The NYT would like you to be upset for student loan holders, not upset AT student loan grantors.

What we have here is a failure to communicate.

It has been six years since Ms. Fitzgerald — broke, unemployed and in default on the $18,000 in loans she took out for Jenni’s college education — became a boomerang mom, moving into her daughter’s townhouse apartment in Hingham, Mass.


“It’s not easy,” Ms. Fitzgerald said. “Jenni feels the guilt and I feel the burden.”


“I don’t really feel guilt, but I do know that this is all because of a loan taken out on my behalf,” said Jenni, who has a different last name and agreed to be interviewed only if it would not be disclosed.

How sharper than a serpent’s tooth…

Moe Lane

PS: OK, yes, that was somewhat unkind of me.  At least Jenni is letting her mom live with her.  But if you read the NYT, it quickly becomes clear that you’re supposed to feel bad for the parents and kids who are stuck in this situation… but NOT the schools that pretty much connived at putting them there.  You want less heartbreak coming from student loans?  Fine.  Make them dischargeable by bankruptcy and put the schools at least partially on the hook for for default.  I guarantee you that THAT bit of negative feedback will do wonders for getting spiraling educational costs down, and in an amazingly short period of time, too.

7 thoughts on “The NYT would like you to be upset for student loan holders, not upset AT student loan grantors.”

    Free hint to parents of college .. no, high school .. no, *all* parents.
    While it’s true that what’s a hot career today (petroleum engineer) may not be a hot career tomorrow (webmaster) .. there are some obvious careers that you should push (guide..firmly) your kids *away* from. (psychology)
    Especially if you want them to be responsible for their own college loans!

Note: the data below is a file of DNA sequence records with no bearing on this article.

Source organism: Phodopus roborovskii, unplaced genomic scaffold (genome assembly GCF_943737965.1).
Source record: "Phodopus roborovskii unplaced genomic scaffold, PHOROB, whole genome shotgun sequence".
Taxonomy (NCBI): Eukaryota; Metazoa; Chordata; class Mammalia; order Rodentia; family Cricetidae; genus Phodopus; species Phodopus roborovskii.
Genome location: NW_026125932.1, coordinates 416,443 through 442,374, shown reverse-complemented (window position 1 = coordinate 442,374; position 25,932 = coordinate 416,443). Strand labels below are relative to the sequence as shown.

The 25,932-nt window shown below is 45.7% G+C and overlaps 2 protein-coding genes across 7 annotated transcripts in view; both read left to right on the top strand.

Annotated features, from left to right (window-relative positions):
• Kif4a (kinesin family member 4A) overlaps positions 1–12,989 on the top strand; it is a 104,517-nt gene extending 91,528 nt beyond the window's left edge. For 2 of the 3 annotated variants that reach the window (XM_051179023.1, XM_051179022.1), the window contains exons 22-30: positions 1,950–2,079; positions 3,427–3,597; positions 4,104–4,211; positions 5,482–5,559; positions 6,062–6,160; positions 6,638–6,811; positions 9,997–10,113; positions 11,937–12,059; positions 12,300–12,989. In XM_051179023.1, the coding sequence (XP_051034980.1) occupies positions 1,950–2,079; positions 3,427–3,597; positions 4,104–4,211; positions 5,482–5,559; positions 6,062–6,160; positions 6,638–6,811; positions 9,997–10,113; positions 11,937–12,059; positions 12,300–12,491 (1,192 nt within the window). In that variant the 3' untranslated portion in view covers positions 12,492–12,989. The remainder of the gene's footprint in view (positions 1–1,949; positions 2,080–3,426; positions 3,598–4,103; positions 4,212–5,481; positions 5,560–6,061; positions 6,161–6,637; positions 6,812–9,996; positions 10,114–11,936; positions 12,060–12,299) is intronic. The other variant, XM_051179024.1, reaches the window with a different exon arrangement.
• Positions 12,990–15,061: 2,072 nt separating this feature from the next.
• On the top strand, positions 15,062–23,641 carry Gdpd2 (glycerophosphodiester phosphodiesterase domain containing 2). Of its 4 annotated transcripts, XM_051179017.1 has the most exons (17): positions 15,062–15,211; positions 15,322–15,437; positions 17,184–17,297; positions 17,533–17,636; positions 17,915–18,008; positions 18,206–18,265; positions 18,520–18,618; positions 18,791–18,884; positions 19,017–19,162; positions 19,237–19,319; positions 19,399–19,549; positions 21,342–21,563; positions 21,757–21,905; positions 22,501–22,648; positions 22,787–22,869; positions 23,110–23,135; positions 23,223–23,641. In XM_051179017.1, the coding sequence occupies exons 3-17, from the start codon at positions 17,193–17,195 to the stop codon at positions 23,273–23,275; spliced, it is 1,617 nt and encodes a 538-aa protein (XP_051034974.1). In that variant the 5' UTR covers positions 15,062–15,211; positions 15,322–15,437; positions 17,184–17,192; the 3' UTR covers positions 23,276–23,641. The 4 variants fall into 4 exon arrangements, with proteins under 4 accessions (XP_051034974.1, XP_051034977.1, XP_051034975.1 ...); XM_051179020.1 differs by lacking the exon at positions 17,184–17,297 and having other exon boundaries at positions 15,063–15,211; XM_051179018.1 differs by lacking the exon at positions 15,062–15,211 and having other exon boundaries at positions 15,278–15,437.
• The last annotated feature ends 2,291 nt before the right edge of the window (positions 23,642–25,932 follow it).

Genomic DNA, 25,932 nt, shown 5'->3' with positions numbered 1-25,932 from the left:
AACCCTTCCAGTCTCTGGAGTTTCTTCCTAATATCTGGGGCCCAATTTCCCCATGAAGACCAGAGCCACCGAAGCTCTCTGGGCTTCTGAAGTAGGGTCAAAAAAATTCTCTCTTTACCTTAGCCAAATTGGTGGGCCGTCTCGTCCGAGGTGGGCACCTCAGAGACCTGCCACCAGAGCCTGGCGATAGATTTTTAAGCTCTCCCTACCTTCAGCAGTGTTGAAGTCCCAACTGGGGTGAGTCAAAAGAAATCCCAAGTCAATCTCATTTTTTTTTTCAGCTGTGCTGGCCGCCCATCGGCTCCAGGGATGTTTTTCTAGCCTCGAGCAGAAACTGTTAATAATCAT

1. My young children have been told that they are not allowed to major in a humanity or social science (this coming from hard earned experience)

  2. I almost didn’t marry my husband because of his high student loans. Some was from fraud (step-dad) rest was BA and Masters in. . .psychology. He has actually found a career niche and will probably out earn me one of these days.

    These debts really are a big deal!

    1. Our host, Moe, is right about one thing – if loans could be discharged or even just renegotiated for pennies on the dollar in a bankruptcy, the system would fix itself.
      Back in the day, any kid who had the grades and chutzpah to show they were a reasonable risk could get a loan to go to college *if* their track looked likely to end in a career that could pay back the money.
      The government has slowly slid its’ entire hand onto the scale…

      1. I’m fine with that. What bothers me is that even now my husband regrets that he took out those loans for those degrees.
        He wishes he had been better educated on the impact these loans would have on his life going forward. How many others are out there like him?

  3. As somebody with 200K+ of loans, I can speak from experience what a pain they are and how the colleges have us trapped. Certain fields are impossible to graduate from without massive loans unles you are from the right demographic.
    Gov. Perry has a plan to make Unoversities offer $10K degrees and the universities protested. They are not willing to cut the fat and eliminate the victimhood fields and do-nothing profs.

    1. And Perry’s plan would only about half-way make up for letting the various Board of Regents set tuition wherever they want without state legislature approval. Assuming, of course, that a $10K degree could be something more useful than a Bachelor’s in General Studies…

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